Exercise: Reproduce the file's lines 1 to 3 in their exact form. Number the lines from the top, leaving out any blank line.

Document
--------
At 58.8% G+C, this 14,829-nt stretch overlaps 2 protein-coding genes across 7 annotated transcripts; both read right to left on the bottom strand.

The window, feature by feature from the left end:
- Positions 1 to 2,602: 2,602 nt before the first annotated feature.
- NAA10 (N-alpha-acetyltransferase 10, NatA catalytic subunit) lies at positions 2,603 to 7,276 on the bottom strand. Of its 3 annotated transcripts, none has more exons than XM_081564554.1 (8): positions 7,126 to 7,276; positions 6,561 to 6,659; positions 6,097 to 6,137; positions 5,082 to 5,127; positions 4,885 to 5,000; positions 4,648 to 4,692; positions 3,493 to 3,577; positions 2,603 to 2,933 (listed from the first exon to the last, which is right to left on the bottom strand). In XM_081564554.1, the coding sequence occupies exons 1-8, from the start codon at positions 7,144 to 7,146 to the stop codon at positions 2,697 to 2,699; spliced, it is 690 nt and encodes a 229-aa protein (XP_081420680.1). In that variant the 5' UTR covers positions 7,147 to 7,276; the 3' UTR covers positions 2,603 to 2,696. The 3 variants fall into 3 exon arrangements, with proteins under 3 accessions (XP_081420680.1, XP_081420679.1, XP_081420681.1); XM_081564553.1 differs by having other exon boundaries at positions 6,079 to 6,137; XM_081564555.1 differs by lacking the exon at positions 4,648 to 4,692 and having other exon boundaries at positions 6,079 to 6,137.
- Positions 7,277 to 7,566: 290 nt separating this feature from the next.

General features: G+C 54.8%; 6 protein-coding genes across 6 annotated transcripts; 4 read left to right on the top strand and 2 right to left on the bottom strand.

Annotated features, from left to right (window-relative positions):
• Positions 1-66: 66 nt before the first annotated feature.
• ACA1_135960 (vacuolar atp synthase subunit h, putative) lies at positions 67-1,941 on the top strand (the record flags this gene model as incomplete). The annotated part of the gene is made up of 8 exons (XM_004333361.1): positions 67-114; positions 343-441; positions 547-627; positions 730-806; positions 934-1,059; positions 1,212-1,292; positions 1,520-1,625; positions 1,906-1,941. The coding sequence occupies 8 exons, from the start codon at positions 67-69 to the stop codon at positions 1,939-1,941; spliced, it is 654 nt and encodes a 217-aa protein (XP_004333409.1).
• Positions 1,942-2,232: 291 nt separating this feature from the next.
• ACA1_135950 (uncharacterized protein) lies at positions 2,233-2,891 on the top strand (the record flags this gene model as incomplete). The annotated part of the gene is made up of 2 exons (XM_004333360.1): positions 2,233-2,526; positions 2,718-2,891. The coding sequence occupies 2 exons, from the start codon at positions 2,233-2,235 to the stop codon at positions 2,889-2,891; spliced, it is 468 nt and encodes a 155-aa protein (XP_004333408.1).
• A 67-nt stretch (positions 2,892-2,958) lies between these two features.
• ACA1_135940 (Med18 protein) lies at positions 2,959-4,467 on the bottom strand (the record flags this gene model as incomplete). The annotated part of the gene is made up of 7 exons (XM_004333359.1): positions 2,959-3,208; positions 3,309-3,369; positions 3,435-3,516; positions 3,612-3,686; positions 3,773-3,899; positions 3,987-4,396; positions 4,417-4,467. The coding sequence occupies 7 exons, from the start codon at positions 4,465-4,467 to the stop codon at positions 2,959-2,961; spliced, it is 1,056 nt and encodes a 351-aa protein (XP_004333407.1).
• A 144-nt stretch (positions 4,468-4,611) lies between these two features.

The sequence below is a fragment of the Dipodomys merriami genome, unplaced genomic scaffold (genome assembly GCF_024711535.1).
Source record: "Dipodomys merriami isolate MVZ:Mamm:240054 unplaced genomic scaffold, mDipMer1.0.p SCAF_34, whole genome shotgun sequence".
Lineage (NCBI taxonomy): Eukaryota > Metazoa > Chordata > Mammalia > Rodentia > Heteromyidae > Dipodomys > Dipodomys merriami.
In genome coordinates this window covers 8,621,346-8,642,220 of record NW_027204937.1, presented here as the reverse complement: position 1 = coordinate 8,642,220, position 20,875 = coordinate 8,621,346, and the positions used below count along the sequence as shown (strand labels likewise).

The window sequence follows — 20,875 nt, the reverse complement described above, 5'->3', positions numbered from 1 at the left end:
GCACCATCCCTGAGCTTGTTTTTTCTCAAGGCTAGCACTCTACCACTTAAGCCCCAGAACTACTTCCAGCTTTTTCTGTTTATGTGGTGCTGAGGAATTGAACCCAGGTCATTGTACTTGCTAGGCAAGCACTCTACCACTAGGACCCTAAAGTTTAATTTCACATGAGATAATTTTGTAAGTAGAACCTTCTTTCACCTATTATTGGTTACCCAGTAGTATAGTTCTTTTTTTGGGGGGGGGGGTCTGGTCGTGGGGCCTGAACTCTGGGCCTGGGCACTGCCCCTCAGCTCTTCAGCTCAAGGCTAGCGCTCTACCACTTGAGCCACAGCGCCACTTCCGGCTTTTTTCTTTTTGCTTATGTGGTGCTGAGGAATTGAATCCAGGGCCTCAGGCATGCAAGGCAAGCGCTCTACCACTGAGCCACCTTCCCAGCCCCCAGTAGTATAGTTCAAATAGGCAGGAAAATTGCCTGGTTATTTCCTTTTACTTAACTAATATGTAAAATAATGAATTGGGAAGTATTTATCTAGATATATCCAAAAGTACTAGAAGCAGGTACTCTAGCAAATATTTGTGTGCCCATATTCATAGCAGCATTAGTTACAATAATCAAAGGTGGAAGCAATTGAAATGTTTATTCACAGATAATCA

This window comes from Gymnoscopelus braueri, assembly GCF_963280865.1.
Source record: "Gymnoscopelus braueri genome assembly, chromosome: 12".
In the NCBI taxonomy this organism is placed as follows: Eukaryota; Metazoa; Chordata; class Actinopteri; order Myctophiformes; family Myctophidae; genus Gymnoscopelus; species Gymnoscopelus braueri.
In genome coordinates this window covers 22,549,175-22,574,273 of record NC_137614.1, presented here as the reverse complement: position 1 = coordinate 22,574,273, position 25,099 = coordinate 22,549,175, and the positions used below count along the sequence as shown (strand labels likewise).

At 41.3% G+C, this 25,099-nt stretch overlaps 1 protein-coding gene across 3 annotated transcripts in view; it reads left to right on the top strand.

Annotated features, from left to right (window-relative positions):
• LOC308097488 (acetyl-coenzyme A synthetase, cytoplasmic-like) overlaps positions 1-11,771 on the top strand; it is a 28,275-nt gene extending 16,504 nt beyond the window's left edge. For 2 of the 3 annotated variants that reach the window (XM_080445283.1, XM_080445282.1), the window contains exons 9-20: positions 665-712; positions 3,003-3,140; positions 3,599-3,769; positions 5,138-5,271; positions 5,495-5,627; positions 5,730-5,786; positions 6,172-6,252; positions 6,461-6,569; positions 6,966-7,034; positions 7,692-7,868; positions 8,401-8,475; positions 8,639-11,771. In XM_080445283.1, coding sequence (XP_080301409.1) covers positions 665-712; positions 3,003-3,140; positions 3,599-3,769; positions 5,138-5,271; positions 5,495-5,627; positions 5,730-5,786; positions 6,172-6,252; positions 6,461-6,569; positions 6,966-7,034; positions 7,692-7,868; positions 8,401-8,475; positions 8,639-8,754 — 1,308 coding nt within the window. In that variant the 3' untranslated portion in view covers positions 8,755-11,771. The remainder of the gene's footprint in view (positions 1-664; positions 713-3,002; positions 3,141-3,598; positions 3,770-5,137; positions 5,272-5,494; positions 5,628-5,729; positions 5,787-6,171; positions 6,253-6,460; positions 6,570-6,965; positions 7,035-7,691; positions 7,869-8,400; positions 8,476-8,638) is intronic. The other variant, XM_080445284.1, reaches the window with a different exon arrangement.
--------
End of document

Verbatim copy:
At 58.8% G+C, this 14,829-nt stretch overlaps 2 protein-coding genes across 7 annotated transcripts; both read right to left on the bottom strand.

The window, feature by feature from the left end:
- Positions 1 to 2,602: 2,602 nt before the first annotated feature.